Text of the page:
At the Oct. 24 debate, Dugatto seemed to underline this point by continually holding up the “Downtown Now” studies connected to the city’s redevelopment zone.
Dugatto said the “Downtown Now” effort is why Derby was able to get a $5 million state grant that will be used in the redevelopment zone.
At the debate, two of the three questions Dugatto asked Dziekan were for more details on his plans for Derby, including what he would cut from the budget to bring down spending, and how he would make development happen “faster” in the redevelopment zone.
Dziekan deflected Dugatto’s question about budget cutting. Regarding Dugatto’s second question, Dziekan said Derby needs to move forward on the Route 34 project, which already has a plan that has been formulating for years.
Click here to watch the complete back-and-forth during the question and answer session between the two candidates from the Oct. 24 debate.
Redevelopment Zone/Route 34 Widening
The state, regional planning agencies, and the City of Derby have been working on a plan to widen Route 34 (Main Street) through downtown Derby for years. It’s supposed to improve traffic flow.
And the city has been trying to breathe life into the redevelopment zone on the south side of Main Street for years.
The public — or at least people leaving comments on the Valley Indy Facebook page — has grown deeply cynical because elected officials have been talking about both projects for so long.
While Derby and regional officials point out the redevelopment zone and the Route 34 project are not one and the same, there’s no denying they’re connected.
They’re literally next to each other.
Earlier this year and during the Oct. 24 mayoral debate, Dziekan criticized the mayor for tinkering with the design of the Route 34 widening plan at the last minute.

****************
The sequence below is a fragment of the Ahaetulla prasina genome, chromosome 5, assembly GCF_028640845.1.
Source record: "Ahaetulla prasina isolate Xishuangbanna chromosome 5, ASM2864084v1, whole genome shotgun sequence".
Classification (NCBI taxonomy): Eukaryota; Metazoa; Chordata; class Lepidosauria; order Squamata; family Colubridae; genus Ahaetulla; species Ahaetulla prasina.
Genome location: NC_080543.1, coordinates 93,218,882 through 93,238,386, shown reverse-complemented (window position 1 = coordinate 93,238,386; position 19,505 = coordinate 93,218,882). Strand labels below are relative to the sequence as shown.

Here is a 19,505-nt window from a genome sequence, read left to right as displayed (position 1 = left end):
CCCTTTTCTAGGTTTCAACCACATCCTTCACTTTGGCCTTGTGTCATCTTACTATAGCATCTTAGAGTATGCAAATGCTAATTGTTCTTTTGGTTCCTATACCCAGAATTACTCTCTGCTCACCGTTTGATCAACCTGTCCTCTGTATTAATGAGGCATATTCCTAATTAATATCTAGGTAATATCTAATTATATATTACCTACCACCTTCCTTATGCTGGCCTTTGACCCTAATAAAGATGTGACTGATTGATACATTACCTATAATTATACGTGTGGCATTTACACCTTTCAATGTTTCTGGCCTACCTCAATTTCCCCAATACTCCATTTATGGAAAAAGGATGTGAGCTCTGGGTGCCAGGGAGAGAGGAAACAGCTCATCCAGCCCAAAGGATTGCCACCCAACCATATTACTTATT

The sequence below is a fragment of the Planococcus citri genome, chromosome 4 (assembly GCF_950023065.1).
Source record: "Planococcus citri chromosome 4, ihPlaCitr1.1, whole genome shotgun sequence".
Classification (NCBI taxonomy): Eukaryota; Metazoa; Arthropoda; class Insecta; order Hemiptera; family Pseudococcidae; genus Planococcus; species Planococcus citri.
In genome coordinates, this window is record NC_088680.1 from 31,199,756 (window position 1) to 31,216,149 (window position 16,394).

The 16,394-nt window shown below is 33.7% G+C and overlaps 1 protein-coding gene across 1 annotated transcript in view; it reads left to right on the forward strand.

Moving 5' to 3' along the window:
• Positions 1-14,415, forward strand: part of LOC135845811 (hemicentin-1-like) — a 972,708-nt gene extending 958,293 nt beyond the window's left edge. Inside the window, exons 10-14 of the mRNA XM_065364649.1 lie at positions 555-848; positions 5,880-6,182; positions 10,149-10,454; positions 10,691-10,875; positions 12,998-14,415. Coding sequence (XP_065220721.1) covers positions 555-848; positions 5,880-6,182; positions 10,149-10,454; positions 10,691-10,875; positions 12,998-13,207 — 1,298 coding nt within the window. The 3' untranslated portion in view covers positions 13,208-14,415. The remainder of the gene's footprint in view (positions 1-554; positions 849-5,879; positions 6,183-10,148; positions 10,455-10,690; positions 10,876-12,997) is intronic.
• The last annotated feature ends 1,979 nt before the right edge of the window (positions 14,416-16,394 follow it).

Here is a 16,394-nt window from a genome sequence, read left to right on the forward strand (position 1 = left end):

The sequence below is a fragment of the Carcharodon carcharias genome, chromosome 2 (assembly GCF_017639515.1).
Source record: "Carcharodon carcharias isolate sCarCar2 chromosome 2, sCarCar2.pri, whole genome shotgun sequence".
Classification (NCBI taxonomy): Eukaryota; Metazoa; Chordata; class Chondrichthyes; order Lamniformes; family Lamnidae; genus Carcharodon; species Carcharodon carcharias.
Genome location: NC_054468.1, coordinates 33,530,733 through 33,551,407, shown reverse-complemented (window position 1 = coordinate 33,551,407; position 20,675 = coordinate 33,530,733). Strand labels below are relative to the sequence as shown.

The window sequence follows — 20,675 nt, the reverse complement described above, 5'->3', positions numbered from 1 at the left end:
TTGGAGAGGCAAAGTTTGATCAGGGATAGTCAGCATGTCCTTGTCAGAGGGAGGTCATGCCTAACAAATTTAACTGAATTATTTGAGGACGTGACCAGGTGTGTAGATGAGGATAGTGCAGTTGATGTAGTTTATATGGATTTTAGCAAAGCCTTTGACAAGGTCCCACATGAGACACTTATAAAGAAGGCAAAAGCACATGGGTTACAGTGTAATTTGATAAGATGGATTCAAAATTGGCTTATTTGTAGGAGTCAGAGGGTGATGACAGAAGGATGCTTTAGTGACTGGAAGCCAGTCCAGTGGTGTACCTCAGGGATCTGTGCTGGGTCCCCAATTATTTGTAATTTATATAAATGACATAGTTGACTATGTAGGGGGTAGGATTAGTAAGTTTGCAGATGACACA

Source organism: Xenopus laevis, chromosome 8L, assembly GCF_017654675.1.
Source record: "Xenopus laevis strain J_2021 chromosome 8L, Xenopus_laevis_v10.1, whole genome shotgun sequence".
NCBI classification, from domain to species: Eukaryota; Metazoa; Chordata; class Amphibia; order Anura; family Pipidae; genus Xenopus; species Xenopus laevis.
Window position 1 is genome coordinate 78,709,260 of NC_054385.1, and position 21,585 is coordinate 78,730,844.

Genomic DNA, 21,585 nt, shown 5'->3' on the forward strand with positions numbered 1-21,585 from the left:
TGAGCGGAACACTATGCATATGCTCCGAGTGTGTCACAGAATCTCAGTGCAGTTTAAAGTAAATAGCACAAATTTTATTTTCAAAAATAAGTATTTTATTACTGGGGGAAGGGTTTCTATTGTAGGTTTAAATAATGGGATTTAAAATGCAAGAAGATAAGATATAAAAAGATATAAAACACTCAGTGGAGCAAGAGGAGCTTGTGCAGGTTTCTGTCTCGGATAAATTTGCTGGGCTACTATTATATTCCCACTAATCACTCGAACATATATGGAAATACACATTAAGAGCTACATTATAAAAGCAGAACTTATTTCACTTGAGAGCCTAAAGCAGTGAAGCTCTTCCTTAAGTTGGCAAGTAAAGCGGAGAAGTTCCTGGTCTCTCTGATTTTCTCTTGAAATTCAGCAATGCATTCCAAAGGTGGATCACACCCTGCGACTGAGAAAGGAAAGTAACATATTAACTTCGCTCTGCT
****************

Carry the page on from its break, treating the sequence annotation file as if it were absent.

He was referring to a letter sent by the Dugatto administration asking for some changes to the plans for the state road. Those changes grew out of the “Downtown Now” public forum process organized by the Dugatto administration.
A consultant from a nationally known planning agency said the design for the road was too much like a highway, and would impede economic progress in the redevelopment zone next door.
Dziekan said the city needs to get the Route 34 project moving, because a plan was already in place. The candidate has said expanding Route 34 is the key to attracting investment and life to the redevelopment zone.
Dugatto has countered that former Mayor Anthony Staffieri’s GOP administration had years to make progress, but got nowhere.
Meanwhile, Dugatto pointed out the state Department of Transportation recently confirmed they’ll be taking down buildings the state purchased in order to make room for the expanded road.
And a developer purchased the former Lifetouch building on Main Street. That’s real progress, the mayor said.